Five areas designated for parts and materials clusters

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Five areas designated for parts and materials clusters

Minister of Trade, Industry and Energy Sung Yun-mo makes a key note speech at an event announcing the five industrial clusters for parts and material at the Four Seasons Hotel in Seoul on Tuesday. [YONHAP]

Minister of Trade, Industry and Energy Sung Yun-mo makes a key note speech at an event announcing the five industrial clusters for parts and material at the Four Seasons Hotel in Seoul on Tuesday. [YONHAP]

 
 
The government designated five areas as industrial clusters specializing in parts and materials development.  
 
According to the Ministry of Trade, Industry and Energy on Tuesday, the five regions that have been selected are: Yongin in Gyeonggi, which will be a special cluster for semiconductors; Cheongju, North Chungcheong, specializing in fuel cells; Cheonan, South Chungcheong, specializing in displays; Jeonju, North Jeolla, focusing on carbon materials; and Changwon, South Gyeongsang, specializing in precision machinery.  
 
The anchor companies leading the clusters are SK hynix in Yongin, LG Energy Solution in North Chungcheong, Samsung Display in South Chungcheong, and Hyosung Advanced Materials in North Jeolla. In South Gyeongsang, there are three anchor companies: Doosan Machine Tools, Hyundai Wia and Hwacheon.  
 
These companies will be working with smaller regional companies as well as local universities such KAIST in Daejeon in developing parts as well as materials that will be key to future growth engine products.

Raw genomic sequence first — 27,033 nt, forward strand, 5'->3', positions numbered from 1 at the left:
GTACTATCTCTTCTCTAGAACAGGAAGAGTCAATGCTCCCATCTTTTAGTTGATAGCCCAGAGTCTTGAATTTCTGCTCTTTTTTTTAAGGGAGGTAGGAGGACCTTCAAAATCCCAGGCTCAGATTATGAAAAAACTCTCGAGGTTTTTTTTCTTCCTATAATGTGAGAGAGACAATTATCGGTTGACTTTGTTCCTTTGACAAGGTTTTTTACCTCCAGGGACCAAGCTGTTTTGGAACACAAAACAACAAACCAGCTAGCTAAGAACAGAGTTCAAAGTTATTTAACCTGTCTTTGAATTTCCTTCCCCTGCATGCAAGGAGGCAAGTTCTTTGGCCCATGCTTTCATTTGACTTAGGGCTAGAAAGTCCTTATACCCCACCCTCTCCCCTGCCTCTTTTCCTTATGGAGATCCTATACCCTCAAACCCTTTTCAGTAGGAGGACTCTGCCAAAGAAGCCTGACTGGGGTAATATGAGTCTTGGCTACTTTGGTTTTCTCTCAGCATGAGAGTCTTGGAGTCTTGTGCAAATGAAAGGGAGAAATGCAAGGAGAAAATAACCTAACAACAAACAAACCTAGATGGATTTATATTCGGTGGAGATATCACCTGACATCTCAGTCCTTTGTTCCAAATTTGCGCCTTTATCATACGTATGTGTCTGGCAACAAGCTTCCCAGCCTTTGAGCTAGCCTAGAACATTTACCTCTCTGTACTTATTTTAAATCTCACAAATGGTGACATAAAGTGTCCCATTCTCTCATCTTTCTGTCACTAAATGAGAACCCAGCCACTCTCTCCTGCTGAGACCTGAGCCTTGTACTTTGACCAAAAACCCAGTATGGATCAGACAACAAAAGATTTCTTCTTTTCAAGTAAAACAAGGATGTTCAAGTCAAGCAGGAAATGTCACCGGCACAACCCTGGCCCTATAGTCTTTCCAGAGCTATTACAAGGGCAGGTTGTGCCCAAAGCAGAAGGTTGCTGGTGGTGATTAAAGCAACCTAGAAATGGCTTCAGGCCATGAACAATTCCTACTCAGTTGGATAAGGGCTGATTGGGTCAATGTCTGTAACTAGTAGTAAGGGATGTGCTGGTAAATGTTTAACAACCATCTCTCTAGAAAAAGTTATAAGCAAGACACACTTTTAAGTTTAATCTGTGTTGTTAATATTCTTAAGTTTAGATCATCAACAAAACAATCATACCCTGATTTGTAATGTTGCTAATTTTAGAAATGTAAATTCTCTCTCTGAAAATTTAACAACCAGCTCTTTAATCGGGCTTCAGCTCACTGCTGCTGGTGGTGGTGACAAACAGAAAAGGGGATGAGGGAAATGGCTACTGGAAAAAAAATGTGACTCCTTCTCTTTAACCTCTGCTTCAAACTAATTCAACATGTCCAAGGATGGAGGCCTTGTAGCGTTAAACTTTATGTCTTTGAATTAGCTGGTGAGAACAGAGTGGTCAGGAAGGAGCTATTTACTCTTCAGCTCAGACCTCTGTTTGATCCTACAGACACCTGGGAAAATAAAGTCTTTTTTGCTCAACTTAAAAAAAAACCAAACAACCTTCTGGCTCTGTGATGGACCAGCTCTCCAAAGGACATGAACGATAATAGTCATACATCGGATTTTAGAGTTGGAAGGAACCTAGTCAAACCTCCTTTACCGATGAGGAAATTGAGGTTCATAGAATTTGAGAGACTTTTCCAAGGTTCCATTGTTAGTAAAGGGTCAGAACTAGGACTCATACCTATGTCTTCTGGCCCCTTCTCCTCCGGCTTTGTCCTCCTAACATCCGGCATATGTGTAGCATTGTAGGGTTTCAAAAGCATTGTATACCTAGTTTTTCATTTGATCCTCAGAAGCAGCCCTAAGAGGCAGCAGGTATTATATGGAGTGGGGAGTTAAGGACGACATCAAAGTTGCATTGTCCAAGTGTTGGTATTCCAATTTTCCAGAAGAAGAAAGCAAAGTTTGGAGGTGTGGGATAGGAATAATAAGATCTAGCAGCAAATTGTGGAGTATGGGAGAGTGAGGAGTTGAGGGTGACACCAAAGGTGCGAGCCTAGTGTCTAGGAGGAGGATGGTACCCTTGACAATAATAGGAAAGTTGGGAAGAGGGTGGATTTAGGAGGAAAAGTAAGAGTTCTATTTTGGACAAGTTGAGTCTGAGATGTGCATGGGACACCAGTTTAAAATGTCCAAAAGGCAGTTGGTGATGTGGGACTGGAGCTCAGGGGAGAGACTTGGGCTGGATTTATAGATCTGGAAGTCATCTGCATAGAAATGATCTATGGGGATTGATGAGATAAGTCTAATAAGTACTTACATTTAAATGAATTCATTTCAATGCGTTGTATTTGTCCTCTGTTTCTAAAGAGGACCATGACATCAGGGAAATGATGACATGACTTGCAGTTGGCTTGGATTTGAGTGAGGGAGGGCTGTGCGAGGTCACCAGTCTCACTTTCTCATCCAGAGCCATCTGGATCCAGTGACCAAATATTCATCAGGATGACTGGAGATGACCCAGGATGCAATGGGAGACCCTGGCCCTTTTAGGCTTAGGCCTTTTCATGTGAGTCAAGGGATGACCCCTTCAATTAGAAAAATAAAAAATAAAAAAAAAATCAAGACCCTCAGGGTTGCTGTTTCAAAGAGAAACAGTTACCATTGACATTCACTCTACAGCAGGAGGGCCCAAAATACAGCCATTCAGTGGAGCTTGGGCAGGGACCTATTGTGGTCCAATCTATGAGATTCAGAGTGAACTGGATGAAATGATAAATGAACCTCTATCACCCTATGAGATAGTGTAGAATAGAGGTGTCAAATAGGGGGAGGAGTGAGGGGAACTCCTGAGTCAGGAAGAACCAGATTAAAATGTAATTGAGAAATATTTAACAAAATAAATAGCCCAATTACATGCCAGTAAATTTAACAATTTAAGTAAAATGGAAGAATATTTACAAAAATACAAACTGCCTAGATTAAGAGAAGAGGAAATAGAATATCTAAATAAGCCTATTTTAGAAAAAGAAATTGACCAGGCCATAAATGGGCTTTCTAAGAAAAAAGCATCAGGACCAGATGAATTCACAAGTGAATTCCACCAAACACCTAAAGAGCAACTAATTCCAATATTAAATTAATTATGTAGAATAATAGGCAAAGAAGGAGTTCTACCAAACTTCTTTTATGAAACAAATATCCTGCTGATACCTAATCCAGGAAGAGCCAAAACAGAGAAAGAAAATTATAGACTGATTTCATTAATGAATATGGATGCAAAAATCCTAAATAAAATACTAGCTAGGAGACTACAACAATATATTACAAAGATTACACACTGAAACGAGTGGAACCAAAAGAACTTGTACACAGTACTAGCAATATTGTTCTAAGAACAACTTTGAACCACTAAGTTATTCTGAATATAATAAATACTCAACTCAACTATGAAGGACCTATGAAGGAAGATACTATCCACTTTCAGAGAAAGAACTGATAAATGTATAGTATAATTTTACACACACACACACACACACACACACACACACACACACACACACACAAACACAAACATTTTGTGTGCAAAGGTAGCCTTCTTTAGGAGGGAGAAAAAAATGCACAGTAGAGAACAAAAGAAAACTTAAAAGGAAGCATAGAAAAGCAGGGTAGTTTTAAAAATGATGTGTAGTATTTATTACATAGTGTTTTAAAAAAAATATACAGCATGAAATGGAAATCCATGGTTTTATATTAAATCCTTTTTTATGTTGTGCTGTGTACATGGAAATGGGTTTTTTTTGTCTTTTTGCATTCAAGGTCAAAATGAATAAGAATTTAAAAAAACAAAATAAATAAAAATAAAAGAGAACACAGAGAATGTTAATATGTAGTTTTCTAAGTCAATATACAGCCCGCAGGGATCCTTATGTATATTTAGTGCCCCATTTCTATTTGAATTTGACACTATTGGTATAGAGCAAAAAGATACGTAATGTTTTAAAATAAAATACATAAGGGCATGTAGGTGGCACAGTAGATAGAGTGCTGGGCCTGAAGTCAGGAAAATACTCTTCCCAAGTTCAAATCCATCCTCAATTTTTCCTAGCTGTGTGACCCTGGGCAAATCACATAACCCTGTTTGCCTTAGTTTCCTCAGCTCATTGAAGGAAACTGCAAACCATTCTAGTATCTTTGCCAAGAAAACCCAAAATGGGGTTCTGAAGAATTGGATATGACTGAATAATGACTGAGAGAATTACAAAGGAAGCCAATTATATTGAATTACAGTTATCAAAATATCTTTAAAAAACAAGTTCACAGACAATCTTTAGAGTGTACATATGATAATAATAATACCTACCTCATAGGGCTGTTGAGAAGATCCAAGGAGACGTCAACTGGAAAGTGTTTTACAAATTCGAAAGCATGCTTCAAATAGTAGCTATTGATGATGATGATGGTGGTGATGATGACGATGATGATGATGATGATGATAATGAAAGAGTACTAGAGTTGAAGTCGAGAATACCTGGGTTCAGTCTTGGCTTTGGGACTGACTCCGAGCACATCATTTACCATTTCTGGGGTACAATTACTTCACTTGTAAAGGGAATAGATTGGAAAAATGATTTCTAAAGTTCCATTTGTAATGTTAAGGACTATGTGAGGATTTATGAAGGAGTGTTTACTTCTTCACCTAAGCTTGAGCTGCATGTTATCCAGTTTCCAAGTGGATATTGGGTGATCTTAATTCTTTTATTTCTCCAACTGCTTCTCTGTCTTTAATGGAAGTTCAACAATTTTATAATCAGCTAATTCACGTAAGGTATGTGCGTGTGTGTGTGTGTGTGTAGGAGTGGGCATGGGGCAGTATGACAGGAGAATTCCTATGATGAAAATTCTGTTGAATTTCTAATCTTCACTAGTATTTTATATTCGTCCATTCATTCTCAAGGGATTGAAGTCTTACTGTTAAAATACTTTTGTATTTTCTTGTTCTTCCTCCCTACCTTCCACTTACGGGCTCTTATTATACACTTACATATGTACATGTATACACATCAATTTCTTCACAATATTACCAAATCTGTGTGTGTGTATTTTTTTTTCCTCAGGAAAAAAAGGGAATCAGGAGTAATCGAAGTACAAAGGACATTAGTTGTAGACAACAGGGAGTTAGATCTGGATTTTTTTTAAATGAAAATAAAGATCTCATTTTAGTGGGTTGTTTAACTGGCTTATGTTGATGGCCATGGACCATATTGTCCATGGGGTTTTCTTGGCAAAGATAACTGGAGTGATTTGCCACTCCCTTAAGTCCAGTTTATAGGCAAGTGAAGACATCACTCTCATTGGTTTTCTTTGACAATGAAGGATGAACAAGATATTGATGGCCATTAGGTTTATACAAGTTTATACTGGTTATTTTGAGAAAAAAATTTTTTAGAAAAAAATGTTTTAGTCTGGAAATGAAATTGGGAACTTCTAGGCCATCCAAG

The companies will also work on expanding export markets with help from the state-owned Korea Trade-Investment Promotion Agency (Kotra).  
 
The government’s plan comes amid the tensions between Korea and Japan since 2019.  
 
As retaliation for a Korean court’s ruling against the Japanese companies on forced labor during the occupation period, the Japanese government restricted the export of key materials used in the marking of semiconductors and displays.  
 
These actions forced the Korean companies to reduce dependency on key parts and materials from Japan.  
 
Additionally, the Covid-19 pandemic showed the risks of the global value-chain and materials.    
 
“The key to future innovation amid the rapid changes in the industrial paradigm from the rearrangement of the global supply network, climate changes and digital transition is securing the value-chain,” Minister Sung Yun-mo said Tuesday. “And this starts with the specialized clusters for parts and materials.”  
 
 
BY LEE HO-JEONG [lee.hojeong@joongang.co.kr]
 
 
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